New Genetic and Environmental Cause for Depression: Understanding 5-HTT

by on January 20th, 2011
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What You Need to Know About Causes for Depression
Scientists, psychologists, psychiatrists, and mental health professionals across the board have never found a single cause for depression which effects everyone suffering from depression in the same manner. Also, with every depression study published, it becomes extremely unlikely that there ever will be single cause for depression to blame. Furthermore, a cause for depression may be the starting point at which depression emerges, but it is the most current theory that the interaction between genes and environment is the cause for not only depression but a score of other mental illnesses, and that no cause can occur without both genes and environment effecting one another. However, scientists or journalists will often talk about a genetic cause with this understanding of gene and environment interaction, potentially misleading some into thinking only genetics are at fault. This article will explain how the new genetic cause for depression, the 5 HTT gene, is actually heavily influenced by the environment. Though, while the 5 HTT gene does help determine depression and is important to understand, it is not the only factor at play.

What is the 5-HTT Gene?
Those unfamiliar with scientific jargon do not need fear the title 5-HTT. However, to best understand the 5-HTT gene, we will first briefly discuss serotonin. Serotonin is merely something which everyone has in their brain (it is a neurotransmitter) which has been strongly linked with depression, along with a score of other disorders and conditions. Basically, the thought is that an imbalance of serotonin will create mood and potentially psychiatric issues in some people, and anti-depressants work to correct this imbalance. What determines our serotonin levels? New research has found that serotonin levels are controlled by the 5-HTT gene, or explained in scientific jargon, the 5-HTT gene is a “serotonin-regulating gene”. Therefore, scientists have asserted that different types of this serotonin-regulating gene will account for different amounts of serotonin and is partially responsible for depression. To clarify, the 5-HTT gene is a gene which controls serotonin (not depression) and then serotonin levels go on to influence or help cause depression in individuals. So, the 5-HTT gene helps cause depression, but it is not the most direct link to depression.

How Can the 5-HTT Gene Be a Genetic Cause for Depression If We All Have It?
Just as levels of serotonin may differ from person to person, there are two different kinds of 5-HTT. Some people may have the 5-HTT gene which works very well at producing and regulating serotonin. Individuals with this form of 5-HTT gene do not have to worry about a genetic cause for depression. Though, individuals with the other kind of 5-HTT gene, the kind which does not produce as much serotonin and is not as skilled at regulating serotonin, may have to worry about a genetic cause for depression. However, it is both incredibly important to understand that having the less productive form of the 5-HTT gene will not necessarily cause depression, and that those with the excellent form of the 5-HTT gene may still develop depression. This is where the gene and environment interaction comes into play.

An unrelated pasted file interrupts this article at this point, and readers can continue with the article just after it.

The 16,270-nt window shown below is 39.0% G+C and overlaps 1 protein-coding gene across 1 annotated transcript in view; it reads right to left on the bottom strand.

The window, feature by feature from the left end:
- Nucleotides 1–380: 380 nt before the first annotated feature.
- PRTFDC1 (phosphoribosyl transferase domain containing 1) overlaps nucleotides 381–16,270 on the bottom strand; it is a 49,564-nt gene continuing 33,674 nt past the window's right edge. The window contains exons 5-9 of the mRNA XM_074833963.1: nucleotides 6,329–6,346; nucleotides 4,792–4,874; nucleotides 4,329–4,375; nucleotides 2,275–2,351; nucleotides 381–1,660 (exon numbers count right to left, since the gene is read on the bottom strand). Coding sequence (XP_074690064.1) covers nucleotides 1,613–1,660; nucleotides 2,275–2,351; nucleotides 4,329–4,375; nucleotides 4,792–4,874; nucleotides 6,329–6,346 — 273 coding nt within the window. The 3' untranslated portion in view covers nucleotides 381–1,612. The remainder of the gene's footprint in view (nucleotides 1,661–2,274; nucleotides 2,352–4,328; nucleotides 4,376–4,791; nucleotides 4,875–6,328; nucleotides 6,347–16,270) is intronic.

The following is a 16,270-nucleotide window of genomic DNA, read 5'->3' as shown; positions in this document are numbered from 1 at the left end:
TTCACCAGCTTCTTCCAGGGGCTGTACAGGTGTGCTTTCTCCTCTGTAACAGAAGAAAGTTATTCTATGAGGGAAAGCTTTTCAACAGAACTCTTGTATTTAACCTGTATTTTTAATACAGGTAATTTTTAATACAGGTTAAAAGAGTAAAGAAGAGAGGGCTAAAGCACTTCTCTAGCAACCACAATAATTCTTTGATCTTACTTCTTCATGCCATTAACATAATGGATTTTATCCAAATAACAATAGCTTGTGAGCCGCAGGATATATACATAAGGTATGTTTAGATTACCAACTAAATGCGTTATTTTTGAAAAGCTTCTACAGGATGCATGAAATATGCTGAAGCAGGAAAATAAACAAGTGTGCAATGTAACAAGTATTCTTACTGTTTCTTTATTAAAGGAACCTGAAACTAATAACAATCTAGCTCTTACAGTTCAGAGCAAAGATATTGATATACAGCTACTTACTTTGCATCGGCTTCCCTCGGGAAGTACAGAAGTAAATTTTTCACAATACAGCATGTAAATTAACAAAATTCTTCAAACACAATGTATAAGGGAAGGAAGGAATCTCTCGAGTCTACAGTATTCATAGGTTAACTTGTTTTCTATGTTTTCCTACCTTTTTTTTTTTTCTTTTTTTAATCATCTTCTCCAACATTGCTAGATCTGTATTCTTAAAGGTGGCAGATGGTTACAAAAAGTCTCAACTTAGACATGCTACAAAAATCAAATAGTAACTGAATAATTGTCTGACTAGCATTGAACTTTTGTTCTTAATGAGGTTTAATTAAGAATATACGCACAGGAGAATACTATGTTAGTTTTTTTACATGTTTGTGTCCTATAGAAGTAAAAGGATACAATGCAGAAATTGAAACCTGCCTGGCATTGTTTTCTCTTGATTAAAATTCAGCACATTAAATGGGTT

How The Environment and Genes Effect One Another in Causing Depression
Remember that serotonin and the serotonin-regulating gene are not completely responsible for depression. In a depression study conducted by Avshalom Caspi, in which over a thousand children from New Zealand were studied from infancy to adulthood, Caspi made an important finding about the 5-HTT gene and it’s role in the cause for depression. Simply, Caspi found that those with the higher functioning 5-HTT gene have a greater capacity to deal with stress.

Potential Misconceptions About the 5-HTT Gene
Those with higher functioning 5-HTT are not impervious to depression given high amounts of stress. The new findings surrounding the 5-HTT gene and Caspi’s study on depression merely means that if two individuals, each with a different form of the 5-HTT gene, are subjected to the same stressful environment, those with the higher functioning serotonin-regulatory gene will tend to cope better. Moreover, this also does not mean that the individual with the gene calling for less serotonin will become depressed, it just means his 5-HTT gene is less prepared than that of his counter-part. Furthermore, any individual subjected to high amounts of stress may develop depression, regardless of their genetics or specific form of 5-HTT gene.

Therefore, though there is a genetic cause for depression, it is not really a cause; depression is the sum of how genetics interact with environment. Still, the new so-called cause for depression is incredibly significant, and as we learn more about the 5-HTT gene, we will increase the chance of developing better anti-depressants and eradicating depression more successfully.

Sapolsky, Robert M. “Monekyluv: and Other Essays on Our Lives as Animals”. New York; Scribner, 2005. Print.

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